Social as the Great Equalizer

By now we’ve all heard about the pervasive presence of social media, and we as a society join increasingly more platforms all the time. In the business space, thought-leaders have started to wonder if social media can be the great equalizer between small and large businesses alike. So, those at Social Media Week gathered some of the industry’s most recognized names in social media and held a panel moderated by Dominic Chu from Bloomberg called Social as the Great Equalizer: Interviews with Companies Large and Small.

Representing the small businesses were Divya Narendra, founder of SumZero, and David Fudge, the Director of Brand Marketing at Bonobos. Hailing from the larger companies were Craig Hepburn, Global Head of Digital and Social at Nokia, Scott Roen, VP of Digital and Partnerships at American Express, and Sara Larsen, VP of Digital Marketing at SAP.

One of the first questions put to the panelists was: How do you know whether your social media efforts are working? David Fudge explained that it starts with figuring out what your goals are. Before you are able to measure success, you have to figure out what metrics you are going to use.

Craig Hepburn chimed in next and said bluntly: “If you don’t understand the value of social, don’t do it. You need to make sure it fits the culture of your business.” Hepburn advocated creating contextual experiences to build stronger relationships with customers, and using social to understand what your customers really want and need.

After this discussion the conversation came around to exploring what makes content engaging, and how you can drive conversation. Scott Roen noted that in B2B relationships it is all about getting the emotional connection. For American Express’ Open Forum they tapped into business’ challenges and they saw a huge influx of participation. American Express gave small businesses a tool to utilize during the tough economy, and established their site as an insightful resource.

Hepburn championed getting behind a social cause as a brand that people already care about, and helping the community amplify it and make it more successful.

Ultimately, the panel agreed that any business or individual could get into social very easily. However, it can also get complicated really easily. Researching to truly understand the psychology and sociology behind social media makes a huge difference.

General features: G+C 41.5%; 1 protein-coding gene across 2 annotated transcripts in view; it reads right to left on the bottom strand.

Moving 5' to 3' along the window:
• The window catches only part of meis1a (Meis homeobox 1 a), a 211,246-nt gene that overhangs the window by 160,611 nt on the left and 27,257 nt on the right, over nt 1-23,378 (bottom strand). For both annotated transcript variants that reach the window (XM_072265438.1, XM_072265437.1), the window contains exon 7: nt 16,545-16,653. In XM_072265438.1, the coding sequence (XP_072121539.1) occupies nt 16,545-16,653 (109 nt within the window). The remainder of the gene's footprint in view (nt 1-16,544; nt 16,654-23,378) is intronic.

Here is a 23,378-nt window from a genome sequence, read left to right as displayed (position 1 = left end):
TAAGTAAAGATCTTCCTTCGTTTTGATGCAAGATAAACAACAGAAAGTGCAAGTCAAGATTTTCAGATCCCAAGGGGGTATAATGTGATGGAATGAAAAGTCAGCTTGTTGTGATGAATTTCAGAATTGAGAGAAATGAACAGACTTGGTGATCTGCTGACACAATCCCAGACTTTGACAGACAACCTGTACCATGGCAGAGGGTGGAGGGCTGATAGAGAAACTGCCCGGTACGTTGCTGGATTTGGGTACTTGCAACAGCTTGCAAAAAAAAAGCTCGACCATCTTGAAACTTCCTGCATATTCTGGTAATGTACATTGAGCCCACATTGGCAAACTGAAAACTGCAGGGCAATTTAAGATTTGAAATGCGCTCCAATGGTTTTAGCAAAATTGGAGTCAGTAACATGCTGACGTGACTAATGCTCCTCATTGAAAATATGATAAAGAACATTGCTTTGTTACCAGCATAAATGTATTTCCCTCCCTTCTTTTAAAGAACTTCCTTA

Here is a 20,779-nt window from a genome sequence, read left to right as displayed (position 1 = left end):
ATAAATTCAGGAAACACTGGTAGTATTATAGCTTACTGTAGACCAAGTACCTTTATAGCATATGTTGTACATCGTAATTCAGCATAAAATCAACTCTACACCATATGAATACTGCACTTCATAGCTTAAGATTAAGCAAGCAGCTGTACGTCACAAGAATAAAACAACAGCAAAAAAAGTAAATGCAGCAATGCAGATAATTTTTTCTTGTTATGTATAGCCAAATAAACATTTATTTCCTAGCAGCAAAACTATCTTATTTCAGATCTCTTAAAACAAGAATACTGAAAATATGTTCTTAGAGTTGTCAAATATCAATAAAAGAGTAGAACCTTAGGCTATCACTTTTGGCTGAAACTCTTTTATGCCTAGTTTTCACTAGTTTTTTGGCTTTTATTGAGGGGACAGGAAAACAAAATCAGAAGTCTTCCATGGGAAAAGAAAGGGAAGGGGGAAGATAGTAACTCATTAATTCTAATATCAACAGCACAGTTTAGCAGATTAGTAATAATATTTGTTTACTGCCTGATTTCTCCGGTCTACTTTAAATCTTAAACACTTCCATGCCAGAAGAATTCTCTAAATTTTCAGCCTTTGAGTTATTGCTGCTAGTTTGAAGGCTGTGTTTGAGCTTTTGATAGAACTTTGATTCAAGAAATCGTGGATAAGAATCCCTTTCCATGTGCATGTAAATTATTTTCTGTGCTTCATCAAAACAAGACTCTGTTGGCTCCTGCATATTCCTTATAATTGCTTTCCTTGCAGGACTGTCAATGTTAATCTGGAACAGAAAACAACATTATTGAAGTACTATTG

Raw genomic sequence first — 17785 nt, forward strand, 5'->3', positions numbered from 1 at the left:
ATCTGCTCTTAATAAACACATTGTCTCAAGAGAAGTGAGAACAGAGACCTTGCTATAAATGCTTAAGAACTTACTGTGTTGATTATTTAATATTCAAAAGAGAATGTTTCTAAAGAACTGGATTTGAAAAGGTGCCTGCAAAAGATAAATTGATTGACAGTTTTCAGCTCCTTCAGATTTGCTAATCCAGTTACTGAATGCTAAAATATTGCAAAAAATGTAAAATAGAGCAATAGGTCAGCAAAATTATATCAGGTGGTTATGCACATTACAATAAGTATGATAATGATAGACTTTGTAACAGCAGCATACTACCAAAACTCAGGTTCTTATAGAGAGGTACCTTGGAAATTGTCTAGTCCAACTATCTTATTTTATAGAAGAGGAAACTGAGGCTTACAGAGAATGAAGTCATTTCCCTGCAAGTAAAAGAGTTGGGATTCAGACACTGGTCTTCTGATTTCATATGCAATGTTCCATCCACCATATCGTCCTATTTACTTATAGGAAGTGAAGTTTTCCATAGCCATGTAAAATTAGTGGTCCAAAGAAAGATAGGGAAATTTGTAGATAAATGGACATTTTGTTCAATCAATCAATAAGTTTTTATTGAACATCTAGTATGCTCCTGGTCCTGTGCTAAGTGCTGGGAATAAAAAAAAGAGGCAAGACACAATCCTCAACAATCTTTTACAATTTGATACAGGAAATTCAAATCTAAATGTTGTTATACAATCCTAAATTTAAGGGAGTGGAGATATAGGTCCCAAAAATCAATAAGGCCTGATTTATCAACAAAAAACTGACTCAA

Last tips for businesses using social media focused on being authentic and timely. You have to be authentic to the brand, but you also have to be authentic to the social channel you’re using. As long as a business stick to their core values and uses social to benefit their customers, social very well could be the next equalizer.

Image courtesy of Flickr, luc legay

Ford Remixes Old Fiesta Campaign for 2013 Strategy

Social Media Week has taken New York City by storm, as thought-leaders and innovators discuss industry trends and developments. Kicking off Tuesday morning at the Business and Entrepreneurship Hub at Bloomberg HQ was Global Head of Social Media at Ford, Scott Monty. Scott Monty has been ranked by Forbes as one of the Top 10 Influencers in Social Media, and his presentation clearly demonstrated his mastery in the industry.

Scott Monty started the session by emphasizing the importance of personal relationships in our rapidly developing digital age. Monty believes that social media is bringing business back to a trusted relationship, and it helps combat the impersonality of our mass media age.

After establishing these sentiments, Monty took the audience through the history of Ford’s social media efforts and the lessons they learned along the way. He pointed out that the lessons Ford learned were universal, and that both big and small businesses could benefit from them.

Four years ago, Ford launched the Fiesta Movement introducing their new Ford Fiesta. The campaign involved giving away 100 Ford Fiestas to digitally connected people around the United States for 6 months, and then tasking them with video challenges each month. The whole campaign was documented via social media platforms, and the Fiesta Movement videos earned 6.2 million views on YouTube, 750,000 views on Flickr and 40 million impressions on Twitter with the hashtag #Fiesta Movement.

All in all, the success of this campaign was measured by the 82% increase in consideration by consumers new to Ford, and a 30% gain in consumers below the age of 25. The lesson Ford learned: If you have a good product, let go of your fear and let others tell your story.

The success of the 2009 Ford Fiesta campaign must have pleased the Ford executives, because Monty announced a revamping of the same campaign for their 2013 initiative. This campaign is called Fiesta Movement: A Social Remix and is extremely similar to the campaign four years ago. It will feature 100 people, a mix of celebrities, alumni from the past campaign and regular people who will get to use a Ford Focus for six months. Like last time, each of the people will be tasked with creating a video around a specific theme each month, and this content will be eligible to be Ford’s advertising content.

Ford’s advertising for this campaign will be largely user-generated and crowdsourced from the missions and activities of the Focus advocates.

Recruitment to become a Ford Focus agent started Tuesday, February 20 and the whole campaign is expected to roll out in late April or early May. If you’re interested, you can register online at or follow the hashtag #FiestaMovement.

Image courtesy of toprankonlinemarketing